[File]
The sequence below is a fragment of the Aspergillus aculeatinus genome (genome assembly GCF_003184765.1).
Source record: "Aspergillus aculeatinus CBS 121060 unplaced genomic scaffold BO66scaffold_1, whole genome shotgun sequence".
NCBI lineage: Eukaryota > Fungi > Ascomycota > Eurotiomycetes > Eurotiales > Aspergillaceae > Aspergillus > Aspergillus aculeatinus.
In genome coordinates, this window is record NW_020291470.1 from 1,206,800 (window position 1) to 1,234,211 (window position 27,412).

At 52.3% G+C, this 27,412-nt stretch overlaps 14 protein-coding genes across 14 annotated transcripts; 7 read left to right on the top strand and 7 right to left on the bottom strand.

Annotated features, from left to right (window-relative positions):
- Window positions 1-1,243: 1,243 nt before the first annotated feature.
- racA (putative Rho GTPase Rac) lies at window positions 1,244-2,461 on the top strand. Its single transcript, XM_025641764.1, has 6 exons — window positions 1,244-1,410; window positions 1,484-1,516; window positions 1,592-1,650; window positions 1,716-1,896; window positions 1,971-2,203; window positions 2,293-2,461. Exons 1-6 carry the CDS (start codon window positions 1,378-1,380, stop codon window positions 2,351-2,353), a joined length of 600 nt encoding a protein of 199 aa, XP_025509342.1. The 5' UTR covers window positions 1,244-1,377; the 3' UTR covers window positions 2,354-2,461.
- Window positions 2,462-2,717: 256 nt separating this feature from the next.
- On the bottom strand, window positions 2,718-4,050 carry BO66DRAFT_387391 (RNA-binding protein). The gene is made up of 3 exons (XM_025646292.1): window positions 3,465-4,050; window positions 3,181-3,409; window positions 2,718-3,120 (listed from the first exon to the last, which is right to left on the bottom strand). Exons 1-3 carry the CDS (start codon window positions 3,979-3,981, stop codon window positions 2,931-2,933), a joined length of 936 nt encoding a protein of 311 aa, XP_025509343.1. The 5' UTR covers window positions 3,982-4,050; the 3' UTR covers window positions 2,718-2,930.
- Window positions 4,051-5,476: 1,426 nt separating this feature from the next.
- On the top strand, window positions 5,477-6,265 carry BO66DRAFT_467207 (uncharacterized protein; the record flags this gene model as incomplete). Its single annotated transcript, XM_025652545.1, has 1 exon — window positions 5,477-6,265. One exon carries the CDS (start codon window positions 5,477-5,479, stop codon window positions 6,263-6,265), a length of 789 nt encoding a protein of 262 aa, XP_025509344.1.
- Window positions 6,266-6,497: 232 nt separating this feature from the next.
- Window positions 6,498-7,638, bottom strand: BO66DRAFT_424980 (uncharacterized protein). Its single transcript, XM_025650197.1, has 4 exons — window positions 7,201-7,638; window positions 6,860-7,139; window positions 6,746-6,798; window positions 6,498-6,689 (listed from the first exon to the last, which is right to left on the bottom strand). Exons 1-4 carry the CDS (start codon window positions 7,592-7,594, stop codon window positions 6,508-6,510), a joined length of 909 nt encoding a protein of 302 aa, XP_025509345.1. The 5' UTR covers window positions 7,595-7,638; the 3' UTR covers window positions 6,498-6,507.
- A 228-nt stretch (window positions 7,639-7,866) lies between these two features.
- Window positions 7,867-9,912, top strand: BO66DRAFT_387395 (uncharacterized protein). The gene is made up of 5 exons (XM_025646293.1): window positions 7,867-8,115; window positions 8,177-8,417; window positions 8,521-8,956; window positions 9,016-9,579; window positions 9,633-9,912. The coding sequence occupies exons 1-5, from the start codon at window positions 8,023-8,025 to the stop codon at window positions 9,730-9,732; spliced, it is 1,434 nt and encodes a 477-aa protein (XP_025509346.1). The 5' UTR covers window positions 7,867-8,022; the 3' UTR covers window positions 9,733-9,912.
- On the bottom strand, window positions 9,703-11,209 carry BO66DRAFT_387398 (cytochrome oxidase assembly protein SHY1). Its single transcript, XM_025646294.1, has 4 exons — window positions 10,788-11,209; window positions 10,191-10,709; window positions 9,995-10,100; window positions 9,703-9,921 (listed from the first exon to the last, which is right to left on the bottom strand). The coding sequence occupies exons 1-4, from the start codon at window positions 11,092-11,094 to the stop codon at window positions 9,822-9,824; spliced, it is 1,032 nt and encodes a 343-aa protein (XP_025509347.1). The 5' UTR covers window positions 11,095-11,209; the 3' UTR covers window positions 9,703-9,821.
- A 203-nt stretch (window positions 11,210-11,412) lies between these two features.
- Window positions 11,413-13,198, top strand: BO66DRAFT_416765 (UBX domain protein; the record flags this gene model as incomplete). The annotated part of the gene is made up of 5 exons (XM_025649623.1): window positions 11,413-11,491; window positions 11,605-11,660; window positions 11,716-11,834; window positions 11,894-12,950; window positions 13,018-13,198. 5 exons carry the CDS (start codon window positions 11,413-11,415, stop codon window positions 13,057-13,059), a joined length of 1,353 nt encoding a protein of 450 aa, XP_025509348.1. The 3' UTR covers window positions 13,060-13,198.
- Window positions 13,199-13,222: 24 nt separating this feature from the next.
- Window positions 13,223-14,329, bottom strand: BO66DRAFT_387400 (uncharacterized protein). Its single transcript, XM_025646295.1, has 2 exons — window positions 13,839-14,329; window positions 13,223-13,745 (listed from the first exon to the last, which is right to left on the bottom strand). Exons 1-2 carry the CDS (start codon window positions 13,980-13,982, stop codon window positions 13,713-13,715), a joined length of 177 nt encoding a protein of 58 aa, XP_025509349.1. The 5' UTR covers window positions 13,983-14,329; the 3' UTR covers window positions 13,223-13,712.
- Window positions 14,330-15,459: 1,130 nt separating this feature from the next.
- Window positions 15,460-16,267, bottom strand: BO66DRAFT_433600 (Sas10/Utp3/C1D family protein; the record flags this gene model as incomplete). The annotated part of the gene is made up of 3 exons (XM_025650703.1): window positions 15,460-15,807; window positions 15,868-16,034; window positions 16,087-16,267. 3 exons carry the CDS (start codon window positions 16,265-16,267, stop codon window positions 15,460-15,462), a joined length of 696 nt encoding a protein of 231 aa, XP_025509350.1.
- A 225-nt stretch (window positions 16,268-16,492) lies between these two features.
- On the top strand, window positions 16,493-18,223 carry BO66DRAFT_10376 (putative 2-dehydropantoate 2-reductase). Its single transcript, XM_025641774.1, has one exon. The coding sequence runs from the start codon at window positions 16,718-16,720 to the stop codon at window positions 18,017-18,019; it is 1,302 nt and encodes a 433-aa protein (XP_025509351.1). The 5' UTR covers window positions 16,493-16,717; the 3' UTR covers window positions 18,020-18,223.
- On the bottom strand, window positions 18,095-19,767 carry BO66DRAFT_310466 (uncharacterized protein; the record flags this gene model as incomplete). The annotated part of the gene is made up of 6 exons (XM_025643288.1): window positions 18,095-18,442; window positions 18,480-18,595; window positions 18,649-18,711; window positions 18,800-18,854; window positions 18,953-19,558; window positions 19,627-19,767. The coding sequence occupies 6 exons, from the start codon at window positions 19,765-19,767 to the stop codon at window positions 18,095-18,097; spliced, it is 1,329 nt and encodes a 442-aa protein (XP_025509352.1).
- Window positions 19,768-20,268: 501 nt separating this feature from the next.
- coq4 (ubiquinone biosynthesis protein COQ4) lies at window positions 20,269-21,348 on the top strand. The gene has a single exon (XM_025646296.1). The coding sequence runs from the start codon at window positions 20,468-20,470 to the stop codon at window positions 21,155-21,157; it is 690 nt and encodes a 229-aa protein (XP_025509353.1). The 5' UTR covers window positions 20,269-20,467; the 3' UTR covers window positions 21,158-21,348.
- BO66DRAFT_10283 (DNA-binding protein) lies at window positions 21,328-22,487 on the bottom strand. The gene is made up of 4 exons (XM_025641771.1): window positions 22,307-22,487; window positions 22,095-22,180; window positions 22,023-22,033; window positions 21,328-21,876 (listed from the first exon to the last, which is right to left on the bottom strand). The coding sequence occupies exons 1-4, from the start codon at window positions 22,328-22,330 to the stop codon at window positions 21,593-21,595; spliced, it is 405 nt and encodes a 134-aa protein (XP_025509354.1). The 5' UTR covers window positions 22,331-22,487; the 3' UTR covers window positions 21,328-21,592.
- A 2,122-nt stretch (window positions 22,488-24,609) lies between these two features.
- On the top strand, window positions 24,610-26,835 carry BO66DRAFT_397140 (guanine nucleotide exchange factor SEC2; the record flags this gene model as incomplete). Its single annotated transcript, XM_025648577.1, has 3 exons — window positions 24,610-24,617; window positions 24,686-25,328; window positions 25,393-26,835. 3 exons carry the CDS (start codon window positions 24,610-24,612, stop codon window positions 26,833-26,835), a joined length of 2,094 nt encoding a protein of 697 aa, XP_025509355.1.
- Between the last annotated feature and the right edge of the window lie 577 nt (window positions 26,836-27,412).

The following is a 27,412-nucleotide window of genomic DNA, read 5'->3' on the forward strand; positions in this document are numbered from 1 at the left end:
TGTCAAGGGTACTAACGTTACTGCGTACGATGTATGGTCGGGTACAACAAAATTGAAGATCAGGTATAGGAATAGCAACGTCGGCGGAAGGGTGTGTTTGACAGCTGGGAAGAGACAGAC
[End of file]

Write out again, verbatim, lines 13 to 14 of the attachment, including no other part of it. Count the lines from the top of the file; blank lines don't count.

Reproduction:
- Window positions 6,266-6,497: 232 nt separating this feature from the next.
- Window positions 6,498-7,638, bottom strand: BO66DRAFT_424980 (uncharacterized protein). Its single transcript, XM_025650197.1, has 4 exons — window positions 7,201-7,638; window positions 6,860-7,139; window positions 6,746-6,798; window positions 6,498-6,689 (listed from the first exon to the last, which is right to left on the bottom strand). Exons 1-4 carry the CDS (start codon window positions 7,592-7,594, stop codon window positions 6,508-6,510), a joined length of 909 nt encoding a protein of 302 aa, XP_025509345.1. The 5' UTR covers window positions 7,595-7,638; the 3' UTR covers window positions 6,498-6,507.